“Glenn has a way about him that truly focuses our corps of volunteers," said Rita Graef, the museum's curator. “He's the first one to put on his painter's pants and dig right into whatever project is at hand, including doing inventory, painting exhibit furniture or even cleaning every single chain link on an antique corn binder. He is wonderful at engaging our visitors, whether they're a third grader from a local school or a senior citizen."

Glenn and Doris, a 1954 graduate in commerce and finance, met at Penn State, at the College Co-op (which no longer exists), where Doris lived with 25 female undergraduate students and a house mother. They provided meals for about 50 male students who lived in nearby boarding houses, one of whom was Glenn.

After Doris graduated, the pair commuted back and forth to Hershey while Glenn finished his degree before marrying in 1956. The Carters then moved to Tioga County, where Glenn worked as an assistant county extension agent before returning to Penn State to pursue his master's degree.

After moving to North Carolina to manage a corporate farm, the Carters returned to Pennsylvania and spent stints at Penn State Greater Allegheny (previously McKeesport) and Penn State Altoona, before coming to State College. Glenn served as the associate dean of undergraduate admissions before being recruited to West Virginia University as director of admissions and records, a post he held until he retired in 1996.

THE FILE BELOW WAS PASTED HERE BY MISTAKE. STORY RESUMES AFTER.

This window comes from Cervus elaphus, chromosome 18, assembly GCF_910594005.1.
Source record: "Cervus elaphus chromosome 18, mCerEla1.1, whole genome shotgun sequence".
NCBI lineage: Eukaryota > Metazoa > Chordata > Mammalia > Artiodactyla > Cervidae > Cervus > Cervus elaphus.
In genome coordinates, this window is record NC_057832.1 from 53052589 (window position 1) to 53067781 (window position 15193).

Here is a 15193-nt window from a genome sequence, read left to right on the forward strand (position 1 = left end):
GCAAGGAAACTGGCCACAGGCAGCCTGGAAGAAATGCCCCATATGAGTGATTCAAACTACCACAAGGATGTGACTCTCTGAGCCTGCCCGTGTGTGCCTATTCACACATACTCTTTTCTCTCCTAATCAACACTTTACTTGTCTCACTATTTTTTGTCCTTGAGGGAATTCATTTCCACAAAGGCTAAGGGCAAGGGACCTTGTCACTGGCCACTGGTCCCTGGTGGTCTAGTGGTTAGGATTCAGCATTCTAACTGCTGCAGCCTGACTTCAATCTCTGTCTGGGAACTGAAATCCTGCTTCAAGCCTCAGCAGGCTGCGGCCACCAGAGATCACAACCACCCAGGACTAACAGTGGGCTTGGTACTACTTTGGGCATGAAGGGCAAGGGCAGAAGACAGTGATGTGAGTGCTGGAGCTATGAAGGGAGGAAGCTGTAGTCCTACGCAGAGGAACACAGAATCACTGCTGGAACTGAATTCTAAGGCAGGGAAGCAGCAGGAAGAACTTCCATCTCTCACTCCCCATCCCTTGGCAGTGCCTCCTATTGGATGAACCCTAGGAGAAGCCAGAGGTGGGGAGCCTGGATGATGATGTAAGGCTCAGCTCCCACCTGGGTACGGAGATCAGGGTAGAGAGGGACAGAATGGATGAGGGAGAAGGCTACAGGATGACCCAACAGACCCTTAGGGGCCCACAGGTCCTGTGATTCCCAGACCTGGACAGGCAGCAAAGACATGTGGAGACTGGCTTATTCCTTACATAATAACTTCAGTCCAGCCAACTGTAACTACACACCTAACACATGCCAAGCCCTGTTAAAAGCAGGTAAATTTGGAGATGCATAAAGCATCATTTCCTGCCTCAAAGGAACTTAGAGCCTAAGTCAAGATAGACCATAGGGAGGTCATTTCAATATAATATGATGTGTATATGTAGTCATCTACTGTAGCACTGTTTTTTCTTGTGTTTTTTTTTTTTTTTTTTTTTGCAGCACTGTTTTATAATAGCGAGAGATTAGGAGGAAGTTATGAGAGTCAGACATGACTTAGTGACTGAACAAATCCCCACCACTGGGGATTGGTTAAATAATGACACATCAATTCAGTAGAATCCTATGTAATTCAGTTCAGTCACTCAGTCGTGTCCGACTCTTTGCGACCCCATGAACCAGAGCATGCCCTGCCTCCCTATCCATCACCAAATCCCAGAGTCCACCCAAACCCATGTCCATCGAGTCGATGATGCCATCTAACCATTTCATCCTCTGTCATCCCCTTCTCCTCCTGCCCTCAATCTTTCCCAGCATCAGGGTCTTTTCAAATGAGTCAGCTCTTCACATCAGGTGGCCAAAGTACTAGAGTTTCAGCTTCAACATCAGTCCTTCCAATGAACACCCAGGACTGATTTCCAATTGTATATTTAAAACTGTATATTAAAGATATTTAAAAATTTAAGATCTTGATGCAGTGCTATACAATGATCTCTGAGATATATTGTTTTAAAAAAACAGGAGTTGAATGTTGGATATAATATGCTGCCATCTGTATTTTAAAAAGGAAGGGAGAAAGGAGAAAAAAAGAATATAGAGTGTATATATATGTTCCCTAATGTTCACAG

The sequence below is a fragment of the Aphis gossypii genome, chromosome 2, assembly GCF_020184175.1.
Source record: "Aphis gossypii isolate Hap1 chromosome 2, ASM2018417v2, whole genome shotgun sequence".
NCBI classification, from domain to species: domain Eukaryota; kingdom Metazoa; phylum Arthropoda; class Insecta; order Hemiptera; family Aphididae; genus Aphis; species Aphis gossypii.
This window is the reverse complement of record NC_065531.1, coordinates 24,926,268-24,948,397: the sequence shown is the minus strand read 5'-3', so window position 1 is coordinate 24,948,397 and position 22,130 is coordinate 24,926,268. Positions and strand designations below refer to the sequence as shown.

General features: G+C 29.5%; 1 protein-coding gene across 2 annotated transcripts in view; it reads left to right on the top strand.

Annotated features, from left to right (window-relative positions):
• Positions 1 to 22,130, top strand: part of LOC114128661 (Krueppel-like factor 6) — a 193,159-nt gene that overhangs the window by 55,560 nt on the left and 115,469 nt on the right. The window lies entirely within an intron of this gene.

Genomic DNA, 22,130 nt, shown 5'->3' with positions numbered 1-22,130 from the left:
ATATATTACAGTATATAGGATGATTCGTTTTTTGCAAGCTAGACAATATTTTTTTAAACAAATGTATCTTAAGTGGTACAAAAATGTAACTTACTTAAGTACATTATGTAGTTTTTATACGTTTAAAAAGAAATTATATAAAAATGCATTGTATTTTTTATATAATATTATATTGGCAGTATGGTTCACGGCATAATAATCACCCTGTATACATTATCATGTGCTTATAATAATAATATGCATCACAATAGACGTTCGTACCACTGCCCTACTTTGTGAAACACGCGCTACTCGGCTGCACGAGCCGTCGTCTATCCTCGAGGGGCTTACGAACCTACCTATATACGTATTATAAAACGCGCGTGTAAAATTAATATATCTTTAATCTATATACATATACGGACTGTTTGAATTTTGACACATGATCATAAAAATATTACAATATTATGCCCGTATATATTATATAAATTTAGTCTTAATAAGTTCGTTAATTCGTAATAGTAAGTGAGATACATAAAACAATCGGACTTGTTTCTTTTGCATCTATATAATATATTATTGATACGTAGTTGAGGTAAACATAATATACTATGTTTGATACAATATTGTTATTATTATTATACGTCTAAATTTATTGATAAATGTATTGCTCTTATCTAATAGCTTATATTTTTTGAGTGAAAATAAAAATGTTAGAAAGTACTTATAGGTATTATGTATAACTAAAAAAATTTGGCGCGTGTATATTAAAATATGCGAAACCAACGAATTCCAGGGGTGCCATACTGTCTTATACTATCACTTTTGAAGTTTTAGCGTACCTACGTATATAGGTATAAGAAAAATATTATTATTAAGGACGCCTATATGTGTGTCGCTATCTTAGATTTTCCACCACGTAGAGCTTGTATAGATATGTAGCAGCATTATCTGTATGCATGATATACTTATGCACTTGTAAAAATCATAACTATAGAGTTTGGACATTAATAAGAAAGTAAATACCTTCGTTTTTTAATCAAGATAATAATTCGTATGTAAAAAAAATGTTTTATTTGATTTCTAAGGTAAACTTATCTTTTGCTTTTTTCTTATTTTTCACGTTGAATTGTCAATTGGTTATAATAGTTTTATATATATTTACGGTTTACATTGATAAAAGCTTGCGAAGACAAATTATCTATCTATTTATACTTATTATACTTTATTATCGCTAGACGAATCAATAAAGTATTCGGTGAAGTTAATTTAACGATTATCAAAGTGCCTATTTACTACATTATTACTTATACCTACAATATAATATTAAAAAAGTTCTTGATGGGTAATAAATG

The Carters keep very busy in their retirement with volunteering in various ways. Doris also volunteers with the museum, mainly during the annual Ag Progress Days, and they are both involved at their local church and the retirement community in which they live. In addition, Glenn is active with the OSHER Lifelong Learning Institute (OLLI) and is currently president of the Penn State Retirees Association.

The Pasto Agricultural Museum holds a special place in the hearts of the Carters. The couple recognizes how valuable a tool it is for extending agricultural literacy, and they appreciate the time they've dedicated to the museum.